At the side event “Urban Food Security in an Urbanizing World: Lessons from Singapore” during this week’s Committee on World Food Security (CFS) a young man caught my attention. Actually, EVERYONE was interested in Martin Lavoo, Co-founder and director ofSustenir Agriculture Ltd a young farmer-entrepreneur from Singapore.
Sustenir Agriculture, an indoor farming company based in Singapore, was founded by Martin and his friend Benjamin Swan in 2013. They describe themselves and their team as “a bunch of crazy, passionate farmers that want to share their love for veggies with the world”. They grow and sell vegetables.
What is particularly interesting about Sustenir Agriculture is that it grows their crops using special technology called Controlled Environment Agriculture (CEA). This technology produces plants without ever exposing them to outdoor elements. (In fact they started their business in their basement.) Vegetables are grown indoors in artificial plant habitats created by technology and people. It means no soil; LED-lights instead of sunlight, and no pollutants.
According to Sustenir Agriculture, their product is 100% clean, fresh, organic, free of pesticides and rich in beta-keratin, vitamin K, C, A and calcium.
CEA technology allows Martin and his team to grow a type of salad-kale that is not native to Singapore. Their vision is to grow and supply the market with local products to replace imports. Moreover he wants to show young people that farming is not an “old-school” thing by providing a successful example.
Now, if you are a young “traditional” farming lover like me who loves sunshine, feeling the soil and getting your hands dirty, the CEA method may not appeal. Photos of people in white protective clothes with masks (imagine a surgeon) farming in LED-light (dark pink neon lights) may give you a “uneasy” feeling.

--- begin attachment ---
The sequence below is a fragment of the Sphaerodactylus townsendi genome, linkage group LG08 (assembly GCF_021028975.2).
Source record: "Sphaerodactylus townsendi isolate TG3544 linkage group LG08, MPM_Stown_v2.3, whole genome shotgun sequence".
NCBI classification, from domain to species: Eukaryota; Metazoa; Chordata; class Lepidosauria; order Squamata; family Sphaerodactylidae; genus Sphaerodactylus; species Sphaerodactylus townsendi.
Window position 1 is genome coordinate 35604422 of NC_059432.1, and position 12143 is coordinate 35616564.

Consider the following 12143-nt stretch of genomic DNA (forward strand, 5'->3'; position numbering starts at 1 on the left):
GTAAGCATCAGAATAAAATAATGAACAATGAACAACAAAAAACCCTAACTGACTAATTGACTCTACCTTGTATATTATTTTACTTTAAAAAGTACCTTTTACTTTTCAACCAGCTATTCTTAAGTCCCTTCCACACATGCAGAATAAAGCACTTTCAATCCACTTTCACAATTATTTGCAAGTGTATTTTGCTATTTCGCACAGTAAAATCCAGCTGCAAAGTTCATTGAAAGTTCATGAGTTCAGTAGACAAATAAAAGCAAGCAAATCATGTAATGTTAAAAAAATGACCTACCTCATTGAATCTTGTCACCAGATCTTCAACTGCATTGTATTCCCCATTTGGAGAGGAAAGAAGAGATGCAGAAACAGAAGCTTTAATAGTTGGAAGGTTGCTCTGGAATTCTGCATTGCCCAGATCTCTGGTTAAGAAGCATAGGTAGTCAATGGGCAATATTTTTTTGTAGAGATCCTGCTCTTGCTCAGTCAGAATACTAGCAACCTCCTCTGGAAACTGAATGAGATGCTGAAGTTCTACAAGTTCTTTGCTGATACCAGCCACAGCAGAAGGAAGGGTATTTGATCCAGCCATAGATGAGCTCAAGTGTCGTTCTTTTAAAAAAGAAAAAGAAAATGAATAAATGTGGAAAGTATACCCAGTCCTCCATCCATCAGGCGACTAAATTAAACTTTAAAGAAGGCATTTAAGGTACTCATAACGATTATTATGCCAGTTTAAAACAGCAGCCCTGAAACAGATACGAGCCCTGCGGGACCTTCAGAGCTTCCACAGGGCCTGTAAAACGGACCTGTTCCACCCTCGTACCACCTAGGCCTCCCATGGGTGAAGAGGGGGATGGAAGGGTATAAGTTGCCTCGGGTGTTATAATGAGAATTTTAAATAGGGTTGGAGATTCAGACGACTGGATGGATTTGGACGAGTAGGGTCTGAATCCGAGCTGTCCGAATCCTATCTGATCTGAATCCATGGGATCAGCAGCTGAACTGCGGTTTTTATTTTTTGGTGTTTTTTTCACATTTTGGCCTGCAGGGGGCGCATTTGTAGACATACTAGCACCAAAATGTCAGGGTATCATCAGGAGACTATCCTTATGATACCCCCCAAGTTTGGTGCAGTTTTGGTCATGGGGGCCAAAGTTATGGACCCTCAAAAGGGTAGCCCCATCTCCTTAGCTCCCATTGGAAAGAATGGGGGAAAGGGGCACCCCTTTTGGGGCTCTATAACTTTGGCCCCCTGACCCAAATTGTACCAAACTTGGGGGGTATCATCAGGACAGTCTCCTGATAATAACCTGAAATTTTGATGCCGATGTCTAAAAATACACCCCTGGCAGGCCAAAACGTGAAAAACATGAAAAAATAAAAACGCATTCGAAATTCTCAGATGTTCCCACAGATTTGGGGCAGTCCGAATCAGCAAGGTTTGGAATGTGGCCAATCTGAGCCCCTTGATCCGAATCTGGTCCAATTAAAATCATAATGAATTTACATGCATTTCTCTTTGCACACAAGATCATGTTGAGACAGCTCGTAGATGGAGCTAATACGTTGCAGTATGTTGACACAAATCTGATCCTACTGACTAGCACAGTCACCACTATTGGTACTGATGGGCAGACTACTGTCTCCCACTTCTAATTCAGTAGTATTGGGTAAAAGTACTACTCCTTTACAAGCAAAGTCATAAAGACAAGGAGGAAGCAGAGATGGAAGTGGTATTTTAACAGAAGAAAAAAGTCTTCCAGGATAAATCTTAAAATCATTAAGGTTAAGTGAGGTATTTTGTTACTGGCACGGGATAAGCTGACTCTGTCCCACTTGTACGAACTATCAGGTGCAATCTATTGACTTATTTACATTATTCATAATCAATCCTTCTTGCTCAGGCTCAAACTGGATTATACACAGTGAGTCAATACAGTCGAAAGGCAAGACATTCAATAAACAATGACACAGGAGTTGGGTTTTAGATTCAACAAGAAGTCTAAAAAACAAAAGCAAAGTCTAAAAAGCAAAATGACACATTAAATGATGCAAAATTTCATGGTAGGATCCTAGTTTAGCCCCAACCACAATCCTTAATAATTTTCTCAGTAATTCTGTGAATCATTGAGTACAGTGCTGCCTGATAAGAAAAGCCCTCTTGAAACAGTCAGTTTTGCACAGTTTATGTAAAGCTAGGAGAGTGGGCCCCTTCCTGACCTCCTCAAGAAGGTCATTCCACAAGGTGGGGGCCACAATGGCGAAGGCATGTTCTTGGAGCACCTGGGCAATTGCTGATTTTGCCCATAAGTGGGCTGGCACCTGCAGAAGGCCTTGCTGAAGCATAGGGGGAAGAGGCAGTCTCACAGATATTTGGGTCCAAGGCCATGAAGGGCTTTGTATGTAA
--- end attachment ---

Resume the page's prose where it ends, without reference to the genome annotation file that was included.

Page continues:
Martin Lavoo’s farming seemed at first a bit “distant” to me. Agriculture is not only planting but, for some of us, also socializing. However the CEA method has great importance in the food security systems of Singapore, as it is a 100 percent urbanized country with very little land for agriculture.
Ms. Tan Poh Hong, CEO of Agri-Food and Veterinary Authority of Singapore, says that high-tech, innovative, highly intensive and productive farming is the future of their agriculture sector. Indoor farming SPREAD Ltd in Japan and SEAFARM in the Netherlands are the examples of successful urban farming that Tan Poh Hong admires.
During the session I begin to relate more to Martin and his team. It is easy for us to say that growing food in an artificial habitat seems wrong. But for a highly urbanized country, dependent on imported food like Singapore, high-tech agriculture is critical to their food security.
For some countries extensive, for some intensive, for some community based farming and for some high-tech farming is the best choice. In this pressured world of ours, choosing the best local practices suitable for specific conditions might be one of the best ways.
There is no right or wrong way to do things. There is millions of ways to do things.
Blogpost by Anudari Enkhtur, #CFS43 Social Reporter – e.anudari(at)yahoo.com
This post is part of the live coverage during the 43rd Session of the Committee on World Food Security (CFS), a project GFAR is running in collaboration with CFS. Anudari Enkhtur is one of five YPARD members who was fully sponsored by GFAR to participate in the GFAR social media bootcamp and to attend CFS as a social reporter from 17-21 October 2016.